The accessor for your properties in your ObservableIdPair should not have get in front of it, otherwise PropertyValueFactory won't pick it up.
You should to follow established naming conventions, not just for readability purposes, but also so automatic introspection code works.
However that isn't really your issue because you have a standard getter (e.g. getName()), and that PropertyValueFactory can fall back to get the value from that.
You have code like this:
Never should you set a value initialized by FXML to a new value. Instead work with the existing value which is injected by FXML. What the code you have will do, is add additional new columns to the columns in the table which were already added by the FXML, which really isn't what you want.
There are lots of other issues with your code. For example, you should never have @FXML injected variables in an Application class. FXML will generate a new controller, but you can only have one instance of an Application class and that is generated by the JavaFX system at startup.
Your FXML should reference your controller class (use an fx:controller attribute on the root container to do this). You should actually have a separate class which is the controller class and has the @FXML annotations in it. The initialize method in the controller should initialize the UI. As all of then UI items you need are already defined in the FXML, you do not (and should not), create new versions of them anywhere (FXML will create instances of all the UI items you need). All you need to do is to wire the UI controls to your data. For your table, the small snippet of code below in the initialize method of the controller is the only thing that is needed to put data in the table:
In terms of Architecture, with your Browser interface, the JavaFX application class should not extend that. You should follow a single responsibility principle of design. The application class should only be responsible for launching the app, loading the initial stage and cleaning up resources on shutdown and nothing else (i.e. even in the final production version of the code, there wouldn't much else you would want to put in there other than perhaps starting up or shutting down a database connection pool if that is needed). Your controller class should probably just deal only with the UI elements and not the full functionality of whatever your Browser interface is, then you should have a BrowserService or BrowserImpl in another class which extends from the Browser interface and implements whatever that thing is supposed to do. Perhaps the Browser Interface itself should be split across multiple functions, such as a LoginService or SessionService, DatabaseConnectionService, DAO objects or other things like that, but I don't know enough about what you are trying to accomplish to really know about that. To tie browser implementation and the UI controller together, you could either set the browser service instance into the controller https://stackoverflow.com/questions/14187963/passing-parameters-javafx-fxml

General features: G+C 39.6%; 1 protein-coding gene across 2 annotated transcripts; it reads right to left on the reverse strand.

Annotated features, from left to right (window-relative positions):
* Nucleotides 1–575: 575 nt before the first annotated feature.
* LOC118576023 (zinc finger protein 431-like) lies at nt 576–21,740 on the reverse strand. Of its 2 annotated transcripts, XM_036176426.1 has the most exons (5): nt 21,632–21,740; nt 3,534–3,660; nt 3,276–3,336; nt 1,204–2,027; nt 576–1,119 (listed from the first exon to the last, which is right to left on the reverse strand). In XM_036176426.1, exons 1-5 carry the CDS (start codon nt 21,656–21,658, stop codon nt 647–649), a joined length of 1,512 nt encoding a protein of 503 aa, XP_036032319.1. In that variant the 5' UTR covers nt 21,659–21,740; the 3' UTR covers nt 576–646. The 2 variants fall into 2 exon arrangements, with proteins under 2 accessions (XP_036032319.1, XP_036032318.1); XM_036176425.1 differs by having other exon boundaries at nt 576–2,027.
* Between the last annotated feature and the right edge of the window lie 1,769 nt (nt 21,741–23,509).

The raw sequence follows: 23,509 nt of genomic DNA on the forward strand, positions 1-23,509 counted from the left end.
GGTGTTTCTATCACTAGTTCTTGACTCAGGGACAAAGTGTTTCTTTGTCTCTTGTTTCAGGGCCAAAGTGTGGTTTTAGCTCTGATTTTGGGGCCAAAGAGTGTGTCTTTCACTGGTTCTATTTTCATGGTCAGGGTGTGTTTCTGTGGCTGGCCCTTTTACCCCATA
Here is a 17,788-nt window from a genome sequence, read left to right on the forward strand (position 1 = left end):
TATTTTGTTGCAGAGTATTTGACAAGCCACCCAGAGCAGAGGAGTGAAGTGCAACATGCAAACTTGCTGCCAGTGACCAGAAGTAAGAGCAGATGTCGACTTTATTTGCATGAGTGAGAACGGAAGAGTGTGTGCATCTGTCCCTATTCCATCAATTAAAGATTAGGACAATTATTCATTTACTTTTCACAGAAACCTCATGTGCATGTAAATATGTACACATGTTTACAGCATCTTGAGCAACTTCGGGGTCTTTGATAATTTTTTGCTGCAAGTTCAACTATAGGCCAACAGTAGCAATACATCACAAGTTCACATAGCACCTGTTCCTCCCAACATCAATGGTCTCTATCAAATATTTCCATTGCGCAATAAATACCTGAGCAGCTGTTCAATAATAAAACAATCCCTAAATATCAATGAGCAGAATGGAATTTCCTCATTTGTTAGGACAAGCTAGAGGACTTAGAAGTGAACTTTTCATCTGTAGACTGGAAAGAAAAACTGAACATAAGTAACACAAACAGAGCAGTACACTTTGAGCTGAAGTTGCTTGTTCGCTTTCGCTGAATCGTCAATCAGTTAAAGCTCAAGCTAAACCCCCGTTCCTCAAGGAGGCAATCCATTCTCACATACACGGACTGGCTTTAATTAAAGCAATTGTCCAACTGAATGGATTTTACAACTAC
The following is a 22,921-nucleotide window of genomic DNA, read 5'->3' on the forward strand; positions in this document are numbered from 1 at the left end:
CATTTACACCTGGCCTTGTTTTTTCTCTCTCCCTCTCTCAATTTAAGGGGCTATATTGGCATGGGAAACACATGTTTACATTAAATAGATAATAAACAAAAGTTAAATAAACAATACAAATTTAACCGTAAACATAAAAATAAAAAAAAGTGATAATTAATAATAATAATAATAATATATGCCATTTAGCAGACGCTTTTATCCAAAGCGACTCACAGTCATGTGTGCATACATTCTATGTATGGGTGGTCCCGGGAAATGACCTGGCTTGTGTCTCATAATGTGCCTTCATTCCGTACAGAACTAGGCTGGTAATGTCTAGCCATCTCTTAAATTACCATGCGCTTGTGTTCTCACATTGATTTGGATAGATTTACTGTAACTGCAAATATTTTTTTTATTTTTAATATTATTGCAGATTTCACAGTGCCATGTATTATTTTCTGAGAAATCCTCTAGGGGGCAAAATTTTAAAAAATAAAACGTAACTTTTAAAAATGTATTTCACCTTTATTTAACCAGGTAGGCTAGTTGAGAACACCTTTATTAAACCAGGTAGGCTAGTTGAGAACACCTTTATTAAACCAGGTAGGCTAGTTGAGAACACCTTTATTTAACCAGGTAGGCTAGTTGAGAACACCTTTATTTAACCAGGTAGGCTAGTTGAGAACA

or get the controller from the fxml loader and set that into the browser service and have that directly manipulate the UI elements in the controller (if you wanted a really tight coupling between the BrowserService implementation and the BrowserController). So, there are lots of architectural choices and discussing them all in detail is above the scope of what I would be prepared to do here.
Anyway, what I did, which may or may not help you, but at least creates a running app from which you can start to rework your implementation if you wish to, was take some of the code you have, reorganize it according to some of the conventions, corrections and principles mentioned above by Knute or myself, chop out of bunch of stuff which seems irrelevant to the current problem at hand, and create a working version of it which loads an updated version of your fxml file, wires some dummy data into it, then displays it.
After doing this, the FXML renders fine, the controller is initialized and the sample data (name "Rincewind", id "42") displays fine in the resultant table.